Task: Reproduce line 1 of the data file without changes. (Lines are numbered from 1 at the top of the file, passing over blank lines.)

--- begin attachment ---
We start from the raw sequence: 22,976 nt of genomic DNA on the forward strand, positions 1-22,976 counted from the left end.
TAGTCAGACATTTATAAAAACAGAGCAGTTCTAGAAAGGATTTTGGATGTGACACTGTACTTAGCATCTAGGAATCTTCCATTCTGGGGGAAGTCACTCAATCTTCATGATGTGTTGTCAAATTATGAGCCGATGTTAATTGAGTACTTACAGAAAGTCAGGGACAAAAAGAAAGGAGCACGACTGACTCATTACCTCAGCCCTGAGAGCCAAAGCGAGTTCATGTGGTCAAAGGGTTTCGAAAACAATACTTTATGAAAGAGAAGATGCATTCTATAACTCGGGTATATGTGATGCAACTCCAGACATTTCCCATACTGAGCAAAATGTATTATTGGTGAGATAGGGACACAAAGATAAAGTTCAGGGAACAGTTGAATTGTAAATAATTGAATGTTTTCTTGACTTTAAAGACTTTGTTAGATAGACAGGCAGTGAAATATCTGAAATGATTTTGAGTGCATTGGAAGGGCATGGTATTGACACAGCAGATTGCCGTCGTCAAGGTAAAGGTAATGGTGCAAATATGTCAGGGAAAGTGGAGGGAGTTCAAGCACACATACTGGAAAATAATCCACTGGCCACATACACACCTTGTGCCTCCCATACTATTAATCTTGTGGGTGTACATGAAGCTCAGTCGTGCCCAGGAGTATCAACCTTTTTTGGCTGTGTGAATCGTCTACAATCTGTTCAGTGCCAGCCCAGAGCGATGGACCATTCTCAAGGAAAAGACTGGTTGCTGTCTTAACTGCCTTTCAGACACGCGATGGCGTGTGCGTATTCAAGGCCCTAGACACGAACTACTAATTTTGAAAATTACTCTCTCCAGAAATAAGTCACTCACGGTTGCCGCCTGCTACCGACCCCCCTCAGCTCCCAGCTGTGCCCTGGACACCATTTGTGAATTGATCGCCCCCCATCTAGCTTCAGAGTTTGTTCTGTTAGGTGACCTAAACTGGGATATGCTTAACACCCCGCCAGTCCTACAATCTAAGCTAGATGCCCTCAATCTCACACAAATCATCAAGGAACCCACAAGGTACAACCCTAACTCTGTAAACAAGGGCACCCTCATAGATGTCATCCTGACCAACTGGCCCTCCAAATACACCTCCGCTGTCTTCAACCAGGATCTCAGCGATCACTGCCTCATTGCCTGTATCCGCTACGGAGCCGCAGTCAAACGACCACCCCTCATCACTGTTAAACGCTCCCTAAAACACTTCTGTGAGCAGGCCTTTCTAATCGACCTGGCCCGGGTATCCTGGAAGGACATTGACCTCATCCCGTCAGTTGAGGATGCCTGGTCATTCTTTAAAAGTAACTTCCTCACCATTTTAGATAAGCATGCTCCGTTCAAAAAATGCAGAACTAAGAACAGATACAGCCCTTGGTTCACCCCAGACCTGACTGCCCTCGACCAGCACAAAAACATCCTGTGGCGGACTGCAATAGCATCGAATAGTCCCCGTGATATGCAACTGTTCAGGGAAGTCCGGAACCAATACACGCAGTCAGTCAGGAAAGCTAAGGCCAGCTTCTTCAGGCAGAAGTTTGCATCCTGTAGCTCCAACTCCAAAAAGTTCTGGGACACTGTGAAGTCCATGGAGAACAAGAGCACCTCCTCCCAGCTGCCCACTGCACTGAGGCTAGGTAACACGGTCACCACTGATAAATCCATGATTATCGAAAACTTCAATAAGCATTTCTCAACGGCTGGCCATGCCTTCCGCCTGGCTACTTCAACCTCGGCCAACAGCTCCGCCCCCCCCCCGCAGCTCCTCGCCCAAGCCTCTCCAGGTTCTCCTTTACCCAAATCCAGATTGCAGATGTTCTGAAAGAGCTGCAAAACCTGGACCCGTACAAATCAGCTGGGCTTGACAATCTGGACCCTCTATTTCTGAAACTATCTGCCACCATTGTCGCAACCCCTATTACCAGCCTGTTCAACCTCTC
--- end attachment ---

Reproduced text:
We start from the raw sequence: 22,976 nt of genomic DNA on the forward strand, positions 1-22,976 counted from the left end.